10.30 PM on a hot Spanish night he walked on stage with no support act said ‘Hola Catalunya” and ripped into Badlands. He then didn't stop until nearly 2am. Not even pausing between songs. At 65. The energy was like nothing I've ever felt. Every single person in the stadium just having a good time. When a musician has been making songs for 30 years you attach parts of those songs to your own life, and your own hopes and dreams and really when you are singing and cheering for the artist you are doing it for yourself. Its an amazing thing.

Girlfriend left a fan, and we walked back to the city with some new best friends we'd just met. A good night.

That sounds wonderful, I love walking through the crowds immediately after a show just absorbing every ones energy, it’s like the peak of optimism, everyone on cloud 9 making lists for all the productive shit they’re gonna do tomorrow all before the death grips of their hangover take hold. That’s an interesting way of thinking about the music being a reflection of yourself.

DISC BREAKS CHARLIE: I'm always fascinated by the level of devotion to the Boss. My dad has a friend who has seen him live like 60 times, travels all over the world just to watch Bruce Springsteen gigs. He actually invited him to his wedding a few years ago, and this is a true story, by sending him a personal message that read simply “I've been to a few of your gigs over the years, so thought I would invite you to one of mine.” He’d never even met him.

TOM: People are insane with that stuff, they collect shows - can you collect a show? I don't know, but the weird thing is you meet these people and they are quite normal. So it must be OK.

Who's a teammate with the worst musical taste you’ve had to endure?

TOM: So this is where I really learned that no one has bad musical taste - they just have their taste. I had a teammate in my French amateur team (he's now a DS at Direct Energie) and the guy just played Dirty Dancing or Mariah Carey flat out. I hated that shit, and I told him, he just looked at me and said ' I know its bad, but it's what I like, I can't do anything about it, so I just go with it' and he shrugged.  

Goes back to what you were saying before, you can’t help what you like. How about the teammate with great musical taste?

TOM: Not a teammate as such but my old manager John Herety really got me into a lot of music. I was in his teams for nearly nine years between 18 and 30 years old (with gaps) and he was always devouring music and putting me on to stuff. These days he's sort of gone off on a real country trip, which I can't quite go with yet. Maybe one day.  

Anything stick out that he put you onto?

TOM: Two great records that he put me on to: Ryan Adams 'Gold' & Jessie Malin 'The Fine Art of Self Destruction'. Important records for me.

Do you still have or remember any old playlists you made as a teen to ‘psych’ you up before a race?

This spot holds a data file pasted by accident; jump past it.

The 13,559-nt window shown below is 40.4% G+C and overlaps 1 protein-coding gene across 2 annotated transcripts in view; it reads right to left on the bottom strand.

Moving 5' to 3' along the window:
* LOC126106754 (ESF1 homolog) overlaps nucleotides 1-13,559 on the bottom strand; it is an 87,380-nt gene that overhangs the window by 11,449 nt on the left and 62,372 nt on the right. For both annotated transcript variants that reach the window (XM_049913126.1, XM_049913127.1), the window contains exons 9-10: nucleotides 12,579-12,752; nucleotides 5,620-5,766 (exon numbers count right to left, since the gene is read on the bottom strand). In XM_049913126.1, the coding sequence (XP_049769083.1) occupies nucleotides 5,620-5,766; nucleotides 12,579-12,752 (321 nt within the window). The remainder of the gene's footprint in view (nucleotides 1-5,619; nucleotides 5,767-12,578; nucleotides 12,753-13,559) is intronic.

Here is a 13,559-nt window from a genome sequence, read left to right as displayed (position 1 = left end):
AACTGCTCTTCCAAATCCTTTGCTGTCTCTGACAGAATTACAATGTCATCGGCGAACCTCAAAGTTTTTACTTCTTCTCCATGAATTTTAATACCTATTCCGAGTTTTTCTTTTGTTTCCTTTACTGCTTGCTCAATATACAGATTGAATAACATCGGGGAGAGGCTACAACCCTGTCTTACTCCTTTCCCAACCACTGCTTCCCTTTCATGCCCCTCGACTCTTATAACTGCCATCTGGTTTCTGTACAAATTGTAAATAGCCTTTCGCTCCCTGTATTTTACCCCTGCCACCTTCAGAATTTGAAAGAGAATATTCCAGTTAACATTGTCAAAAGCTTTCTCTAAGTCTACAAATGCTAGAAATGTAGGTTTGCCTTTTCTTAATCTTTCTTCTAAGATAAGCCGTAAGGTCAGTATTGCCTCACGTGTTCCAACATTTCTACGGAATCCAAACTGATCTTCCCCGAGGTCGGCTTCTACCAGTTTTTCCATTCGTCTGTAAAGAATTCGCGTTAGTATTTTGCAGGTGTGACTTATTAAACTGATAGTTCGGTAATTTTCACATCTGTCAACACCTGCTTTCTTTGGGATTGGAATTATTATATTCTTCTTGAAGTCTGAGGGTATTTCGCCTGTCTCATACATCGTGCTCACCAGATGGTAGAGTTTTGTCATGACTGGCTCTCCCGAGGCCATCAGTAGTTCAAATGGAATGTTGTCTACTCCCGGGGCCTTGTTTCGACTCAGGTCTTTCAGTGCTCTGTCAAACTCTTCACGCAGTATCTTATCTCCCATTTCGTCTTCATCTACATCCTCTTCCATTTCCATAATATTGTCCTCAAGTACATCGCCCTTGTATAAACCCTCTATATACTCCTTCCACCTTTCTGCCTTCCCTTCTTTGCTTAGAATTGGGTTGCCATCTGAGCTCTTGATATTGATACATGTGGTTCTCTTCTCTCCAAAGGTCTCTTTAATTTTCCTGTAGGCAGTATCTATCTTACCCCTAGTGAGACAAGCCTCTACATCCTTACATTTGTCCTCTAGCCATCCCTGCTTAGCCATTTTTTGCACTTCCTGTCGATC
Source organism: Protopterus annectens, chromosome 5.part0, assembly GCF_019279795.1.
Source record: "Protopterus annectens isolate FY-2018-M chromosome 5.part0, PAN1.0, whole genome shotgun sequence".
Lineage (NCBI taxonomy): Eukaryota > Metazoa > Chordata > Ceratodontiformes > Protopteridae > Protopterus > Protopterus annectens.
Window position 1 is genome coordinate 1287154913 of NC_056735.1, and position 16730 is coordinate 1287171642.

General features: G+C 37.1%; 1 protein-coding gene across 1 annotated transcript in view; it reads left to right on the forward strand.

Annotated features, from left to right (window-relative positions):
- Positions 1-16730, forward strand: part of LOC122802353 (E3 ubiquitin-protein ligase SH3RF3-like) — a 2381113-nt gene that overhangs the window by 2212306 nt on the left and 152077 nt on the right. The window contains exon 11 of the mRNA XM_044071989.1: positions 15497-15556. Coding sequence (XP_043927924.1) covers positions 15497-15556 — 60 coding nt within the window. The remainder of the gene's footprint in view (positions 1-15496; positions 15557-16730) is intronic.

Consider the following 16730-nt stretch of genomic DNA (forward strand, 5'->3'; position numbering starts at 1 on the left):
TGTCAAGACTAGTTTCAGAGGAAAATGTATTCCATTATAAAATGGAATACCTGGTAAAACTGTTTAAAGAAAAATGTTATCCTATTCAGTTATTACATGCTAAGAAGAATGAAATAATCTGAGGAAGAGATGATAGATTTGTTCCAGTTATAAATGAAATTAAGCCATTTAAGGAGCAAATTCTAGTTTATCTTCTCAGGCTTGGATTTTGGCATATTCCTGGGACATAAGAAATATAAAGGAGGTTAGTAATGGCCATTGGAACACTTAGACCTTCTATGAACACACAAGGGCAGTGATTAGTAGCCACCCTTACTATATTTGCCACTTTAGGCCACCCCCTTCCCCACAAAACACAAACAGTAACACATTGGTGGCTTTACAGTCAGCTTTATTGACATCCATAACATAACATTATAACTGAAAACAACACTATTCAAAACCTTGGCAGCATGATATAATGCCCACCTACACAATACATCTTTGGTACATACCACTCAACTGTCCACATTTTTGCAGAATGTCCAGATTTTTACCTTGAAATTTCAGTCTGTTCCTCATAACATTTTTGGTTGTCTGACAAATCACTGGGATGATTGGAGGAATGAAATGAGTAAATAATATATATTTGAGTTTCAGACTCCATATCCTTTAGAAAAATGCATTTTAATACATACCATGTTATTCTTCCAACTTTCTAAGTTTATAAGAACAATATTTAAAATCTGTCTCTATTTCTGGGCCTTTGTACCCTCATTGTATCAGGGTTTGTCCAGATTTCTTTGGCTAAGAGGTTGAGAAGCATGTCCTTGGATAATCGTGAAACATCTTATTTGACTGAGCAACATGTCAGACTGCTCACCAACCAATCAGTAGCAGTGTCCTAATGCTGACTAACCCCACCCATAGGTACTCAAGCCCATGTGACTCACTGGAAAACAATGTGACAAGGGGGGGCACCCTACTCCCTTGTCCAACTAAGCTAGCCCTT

TOM: Beastie Boys pre-race a lot back in my youth. After that I didn't really use music just before a race. Didn't help my concentration much, and getting 'psyched' for me was always a much deeper thing.  

What was getting in the right ‘head space’ for a race for you later in your career?

TOM: Going out the night before and meeting an interesting woman.

Would you ever listen to music put you in the right place for a race? What is the right place to be in now as a director before and during a race?

TOM: Focused. I almost never listen to music before a race now. These days its most important when I get back to the hotel and have 15 mins to change and unwind. Then I get the BOSE out and put Tom Waits on. Takes me so far away from the bike race; its great.

Does anyone take control of the music on the bus and what do they play?

TOM: Yeah, Taylor has his stuff on quite a lot. Rigo throws a bit on as well. He's the only one on the bus who isn't just a skinny white boy deep down. The guy can move.  

Hahaha - What was his vibe like during the tour, given the pressure of being in contention for the win much of the time? I can’t imagine him letting that get to him much.

TOM: Cool as. Pressure is not a thing for that guy. Its impressive.

Have you ever had a ‘victory’ song or a track you associate with any performance, good or bad when you were racing or now when you’re directing?

TOM: I wish it had been Tom Tom Club 'Genius of Love' but I just didn't win enough, if I'm honest.

Hahahahahahahaha. Do you ever just put music on in the car during a race?

TOM: Being fairly new at this DS game I was always dead against putting music on. I was totally focused on listening to race radio and being serious. Then I had Klier in the car during one of the TDF stages and he had the fucking radio on singing 99 Luftballoons. I asked him what the hell he was up to, but as he pointed out you need to stay relaxed until just the right moment, and then you can focus well when you have to. There is a LOT of dead time in a team car on a stage race.